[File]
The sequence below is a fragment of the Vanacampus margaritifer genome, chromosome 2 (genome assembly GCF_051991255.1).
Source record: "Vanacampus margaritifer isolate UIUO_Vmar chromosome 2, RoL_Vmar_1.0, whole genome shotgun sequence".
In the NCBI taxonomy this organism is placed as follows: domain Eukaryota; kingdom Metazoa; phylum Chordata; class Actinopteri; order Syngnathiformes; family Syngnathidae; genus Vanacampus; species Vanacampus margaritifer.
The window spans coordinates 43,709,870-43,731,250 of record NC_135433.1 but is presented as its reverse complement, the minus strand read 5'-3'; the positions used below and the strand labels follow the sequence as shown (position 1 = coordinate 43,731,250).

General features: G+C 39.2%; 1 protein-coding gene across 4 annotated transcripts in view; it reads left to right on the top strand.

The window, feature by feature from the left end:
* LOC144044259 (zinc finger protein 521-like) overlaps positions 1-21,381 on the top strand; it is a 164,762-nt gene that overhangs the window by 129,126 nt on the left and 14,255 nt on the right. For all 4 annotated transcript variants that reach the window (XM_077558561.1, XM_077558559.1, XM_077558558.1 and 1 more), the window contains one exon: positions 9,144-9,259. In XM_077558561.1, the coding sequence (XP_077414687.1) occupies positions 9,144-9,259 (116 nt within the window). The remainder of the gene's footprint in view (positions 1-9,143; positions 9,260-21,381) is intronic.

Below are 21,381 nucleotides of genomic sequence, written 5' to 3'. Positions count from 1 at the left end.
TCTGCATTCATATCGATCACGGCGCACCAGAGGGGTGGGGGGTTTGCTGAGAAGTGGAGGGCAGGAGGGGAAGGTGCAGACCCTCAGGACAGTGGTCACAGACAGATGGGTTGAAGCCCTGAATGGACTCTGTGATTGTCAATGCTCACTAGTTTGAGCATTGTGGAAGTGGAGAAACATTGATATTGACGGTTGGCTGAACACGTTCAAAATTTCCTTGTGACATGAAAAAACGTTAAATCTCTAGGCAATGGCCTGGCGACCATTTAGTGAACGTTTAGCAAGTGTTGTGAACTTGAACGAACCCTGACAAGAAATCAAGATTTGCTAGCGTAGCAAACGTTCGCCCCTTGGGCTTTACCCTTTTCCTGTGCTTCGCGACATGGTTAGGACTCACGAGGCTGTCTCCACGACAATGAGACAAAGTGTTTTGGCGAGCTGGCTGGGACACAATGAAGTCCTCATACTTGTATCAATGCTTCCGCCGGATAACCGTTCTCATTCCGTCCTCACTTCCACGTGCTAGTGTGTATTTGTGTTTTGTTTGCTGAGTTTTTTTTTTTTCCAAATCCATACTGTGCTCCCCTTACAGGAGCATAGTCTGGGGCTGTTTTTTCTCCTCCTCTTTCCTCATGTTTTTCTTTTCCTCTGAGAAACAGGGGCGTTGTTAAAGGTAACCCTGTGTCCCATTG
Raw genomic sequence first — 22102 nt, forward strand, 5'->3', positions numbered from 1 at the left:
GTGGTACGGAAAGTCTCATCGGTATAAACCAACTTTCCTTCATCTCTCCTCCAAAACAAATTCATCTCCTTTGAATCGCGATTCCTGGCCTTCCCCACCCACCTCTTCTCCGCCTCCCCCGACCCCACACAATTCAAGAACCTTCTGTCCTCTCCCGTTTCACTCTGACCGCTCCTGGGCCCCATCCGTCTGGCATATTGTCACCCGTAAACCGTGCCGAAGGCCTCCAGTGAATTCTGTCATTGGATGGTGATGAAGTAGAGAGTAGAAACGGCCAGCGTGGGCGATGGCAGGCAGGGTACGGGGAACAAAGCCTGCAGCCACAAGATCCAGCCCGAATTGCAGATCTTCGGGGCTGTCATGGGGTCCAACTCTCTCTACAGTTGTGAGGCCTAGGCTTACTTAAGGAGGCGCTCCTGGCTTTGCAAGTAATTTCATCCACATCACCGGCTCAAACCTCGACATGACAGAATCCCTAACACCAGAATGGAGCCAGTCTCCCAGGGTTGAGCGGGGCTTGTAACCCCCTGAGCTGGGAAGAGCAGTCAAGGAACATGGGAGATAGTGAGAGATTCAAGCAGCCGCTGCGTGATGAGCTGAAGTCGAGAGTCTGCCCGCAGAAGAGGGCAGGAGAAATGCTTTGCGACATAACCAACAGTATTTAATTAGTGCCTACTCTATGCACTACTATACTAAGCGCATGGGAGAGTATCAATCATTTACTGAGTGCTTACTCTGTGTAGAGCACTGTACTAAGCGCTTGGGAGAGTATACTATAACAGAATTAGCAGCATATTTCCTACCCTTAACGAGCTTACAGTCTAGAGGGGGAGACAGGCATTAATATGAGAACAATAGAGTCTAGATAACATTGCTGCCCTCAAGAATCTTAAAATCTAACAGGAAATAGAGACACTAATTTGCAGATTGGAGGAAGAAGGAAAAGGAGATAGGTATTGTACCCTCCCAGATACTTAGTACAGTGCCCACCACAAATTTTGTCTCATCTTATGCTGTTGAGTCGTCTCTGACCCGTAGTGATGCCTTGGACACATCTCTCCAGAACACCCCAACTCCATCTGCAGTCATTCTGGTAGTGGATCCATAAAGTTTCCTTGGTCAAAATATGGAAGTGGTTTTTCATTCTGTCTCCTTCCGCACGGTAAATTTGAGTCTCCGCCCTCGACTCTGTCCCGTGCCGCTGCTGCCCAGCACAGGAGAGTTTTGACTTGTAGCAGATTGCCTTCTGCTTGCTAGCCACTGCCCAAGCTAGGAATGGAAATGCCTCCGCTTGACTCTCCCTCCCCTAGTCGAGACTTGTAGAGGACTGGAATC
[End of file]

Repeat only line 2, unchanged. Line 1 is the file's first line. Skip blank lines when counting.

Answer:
Source record: "Vanacampus margaritifer isolate UIUO_Vmar chromosome 2, RoL_Vmar_1.0, whole genome shotgun sequence".